The Campaign stars Ferrell as Conservative Senate shoe-in Cam Newton who gets himself in a bit of a campaigning pickle – if you can call a widely publicized sexual slip-up a pickle – and prompts the powers that be (an evil duo courtesy of the always fantastic John Lithgow and Dan Aykroyd) to bring in a ringer: Marty Huggins (Galifianakis). Huggins is flanked by his two trusty pugs and spends his days giving empty trolley tours of his tiny North Carolina town – a naïve happy existence that flummoxes his former political operator of a father (Brian Cox). But once Marty’s appointed campaign manager gangster Tim (a ruthless and surprisingly hilarious Dylan McDermott) Pretty-Womans the grinning familial misfit into a standard cutthroat political candidate the messy misinformation-driven games begin.
Everything we’ve ever feared or discovered about our shiny politicians during campaign season is magnified for the sake of this 90-minute cathartic joke. Right as Romney and Obama are getting headlines for the underhanded loosely regulated practice that is the campaign commercial Ferrell and Galifianakis’ characters take the seemingly lawless practice to a wonderful hyperbolic place where having a mustache makes you a friend of Sadam Hussein and splicing quotes to blaspheme your opponent is kosher. Oh wait that last part is actually true.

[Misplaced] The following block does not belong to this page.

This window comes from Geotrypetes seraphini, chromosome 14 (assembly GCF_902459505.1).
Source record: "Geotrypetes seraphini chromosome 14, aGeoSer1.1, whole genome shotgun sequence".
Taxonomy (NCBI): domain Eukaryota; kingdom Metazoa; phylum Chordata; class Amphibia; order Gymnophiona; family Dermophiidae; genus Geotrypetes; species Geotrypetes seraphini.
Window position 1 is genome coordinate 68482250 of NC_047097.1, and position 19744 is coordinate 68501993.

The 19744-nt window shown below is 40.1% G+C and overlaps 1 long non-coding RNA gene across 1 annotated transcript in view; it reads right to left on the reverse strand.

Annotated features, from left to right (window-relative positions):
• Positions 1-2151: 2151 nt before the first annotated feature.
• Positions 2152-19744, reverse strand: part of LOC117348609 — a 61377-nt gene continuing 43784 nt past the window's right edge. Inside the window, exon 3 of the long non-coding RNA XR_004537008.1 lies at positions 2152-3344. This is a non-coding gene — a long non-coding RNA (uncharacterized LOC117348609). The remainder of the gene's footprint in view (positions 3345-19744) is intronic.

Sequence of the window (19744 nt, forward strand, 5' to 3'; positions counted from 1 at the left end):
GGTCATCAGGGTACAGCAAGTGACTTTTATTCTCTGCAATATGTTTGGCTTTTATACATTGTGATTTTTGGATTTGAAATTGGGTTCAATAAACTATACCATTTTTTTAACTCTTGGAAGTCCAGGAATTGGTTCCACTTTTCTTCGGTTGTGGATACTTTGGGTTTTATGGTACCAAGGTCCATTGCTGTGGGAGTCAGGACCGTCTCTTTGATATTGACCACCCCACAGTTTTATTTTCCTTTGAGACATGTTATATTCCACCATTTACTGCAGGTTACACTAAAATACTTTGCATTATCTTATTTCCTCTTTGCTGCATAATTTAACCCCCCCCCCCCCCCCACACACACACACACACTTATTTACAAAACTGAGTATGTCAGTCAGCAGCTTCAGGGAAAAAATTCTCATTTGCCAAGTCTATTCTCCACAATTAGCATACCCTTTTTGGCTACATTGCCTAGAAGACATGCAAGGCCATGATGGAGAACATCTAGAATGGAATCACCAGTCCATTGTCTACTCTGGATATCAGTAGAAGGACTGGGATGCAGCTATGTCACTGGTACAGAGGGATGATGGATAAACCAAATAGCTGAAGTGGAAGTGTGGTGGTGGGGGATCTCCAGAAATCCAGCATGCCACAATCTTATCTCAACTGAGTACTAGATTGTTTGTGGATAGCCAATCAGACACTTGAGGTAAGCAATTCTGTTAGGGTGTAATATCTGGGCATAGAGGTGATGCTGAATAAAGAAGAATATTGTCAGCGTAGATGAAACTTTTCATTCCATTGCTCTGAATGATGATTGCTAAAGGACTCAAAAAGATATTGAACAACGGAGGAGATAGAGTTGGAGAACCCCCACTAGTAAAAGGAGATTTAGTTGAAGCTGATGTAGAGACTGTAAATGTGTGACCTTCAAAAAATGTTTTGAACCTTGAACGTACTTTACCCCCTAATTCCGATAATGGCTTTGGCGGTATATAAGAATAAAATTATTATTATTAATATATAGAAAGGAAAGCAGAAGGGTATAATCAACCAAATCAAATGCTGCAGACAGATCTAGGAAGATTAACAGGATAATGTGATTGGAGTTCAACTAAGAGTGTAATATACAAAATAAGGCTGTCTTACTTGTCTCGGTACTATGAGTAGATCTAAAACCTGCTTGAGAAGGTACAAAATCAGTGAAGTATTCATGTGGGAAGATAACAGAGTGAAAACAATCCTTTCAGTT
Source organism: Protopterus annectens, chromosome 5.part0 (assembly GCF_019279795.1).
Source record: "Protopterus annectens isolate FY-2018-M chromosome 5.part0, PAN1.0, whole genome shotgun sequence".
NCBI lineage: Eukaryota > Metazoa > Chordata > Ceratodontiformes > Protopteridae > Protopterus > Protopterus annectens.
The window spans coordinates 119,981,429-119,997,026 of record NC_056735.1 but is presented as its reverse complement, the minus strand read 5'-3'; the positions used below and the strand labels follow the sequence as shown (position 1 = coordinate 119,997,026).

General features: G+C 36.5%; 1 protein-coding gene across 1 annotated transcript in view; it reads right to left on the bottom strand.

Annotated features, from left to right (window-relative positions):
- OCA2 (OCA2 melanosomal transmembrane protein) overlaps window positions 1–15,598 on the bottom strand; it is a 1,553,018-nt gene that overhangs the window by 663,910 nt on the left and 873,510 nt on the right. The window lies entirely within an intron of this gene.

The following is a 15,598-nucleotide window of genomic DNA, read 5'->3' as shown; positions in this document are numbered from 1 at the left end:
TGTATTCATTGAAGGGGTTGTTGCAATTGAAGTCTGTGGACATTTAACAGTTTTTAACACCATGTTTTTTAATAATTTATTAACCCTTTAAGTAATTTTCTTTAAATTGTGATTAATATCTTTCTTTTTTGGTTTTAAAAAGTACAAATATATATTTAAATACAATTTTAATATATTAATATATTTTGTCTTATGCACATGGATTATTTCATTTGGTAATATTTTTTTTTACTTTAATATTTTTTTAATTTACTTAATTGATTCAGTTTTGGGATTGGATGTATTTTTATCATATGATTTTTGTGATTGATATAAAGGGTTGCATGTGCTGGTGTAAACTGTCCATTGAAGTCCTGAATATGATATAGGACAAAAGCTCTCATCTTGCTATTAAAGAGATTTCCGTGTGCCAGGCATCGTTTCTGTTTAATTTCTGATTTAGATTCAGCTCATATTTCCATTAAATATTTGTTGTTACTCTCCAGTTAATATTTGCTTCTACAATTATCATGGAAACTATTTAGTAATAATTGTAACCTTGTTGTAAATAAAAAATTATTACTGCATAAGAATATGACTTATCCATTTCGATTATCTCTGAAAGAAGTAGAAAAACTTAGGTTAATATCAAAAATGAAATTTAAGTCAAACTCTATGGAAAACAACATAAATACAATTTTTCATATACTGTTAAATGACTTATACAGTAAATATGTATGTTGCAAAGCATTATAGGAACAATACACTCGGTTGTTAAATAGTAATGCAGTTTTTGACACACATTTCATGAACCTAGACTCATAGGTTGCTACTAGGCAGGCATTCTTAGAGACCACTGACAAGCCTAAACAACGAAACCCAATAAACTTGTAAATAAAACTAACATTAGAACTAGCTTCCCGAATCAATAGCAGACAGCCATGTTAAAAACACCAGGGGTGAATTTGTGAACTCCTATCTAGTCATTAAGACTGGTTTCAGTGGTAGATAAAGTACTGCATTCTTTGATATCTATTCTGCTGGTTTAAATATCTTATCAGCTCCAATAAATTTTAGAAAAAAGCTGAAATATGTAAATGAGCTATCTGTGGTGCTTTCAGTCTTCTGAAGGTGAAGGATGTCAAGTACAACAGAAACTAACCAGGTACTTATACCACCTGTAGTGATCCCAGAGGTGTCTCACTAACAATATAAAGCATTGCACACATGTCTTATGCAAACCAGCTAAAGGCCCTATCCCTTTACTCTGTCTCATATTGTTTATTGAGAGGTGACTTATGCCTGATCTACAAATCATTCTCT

This story from frequent Ferrell collaborator Adam McKay along with Chris Henchy and Shawn Harwell plays on the clichés of the campaign trail and dresses them up with baby-punching and butt-licking. Right out of the gate we’re treated to Ferrell cheating on his wife with a squealing harlot in a porta-potty. The writers have no mercy for the political world and coincidentally neither do most of us. And even as the film stretches the limits of our ability to stomach schlocky gross gags it’s not entirely uncalled for. In fact this over-the-top flick is practically an extension of the way many of us view the idea of campaigning in the U.S. – the key is abject cynicism.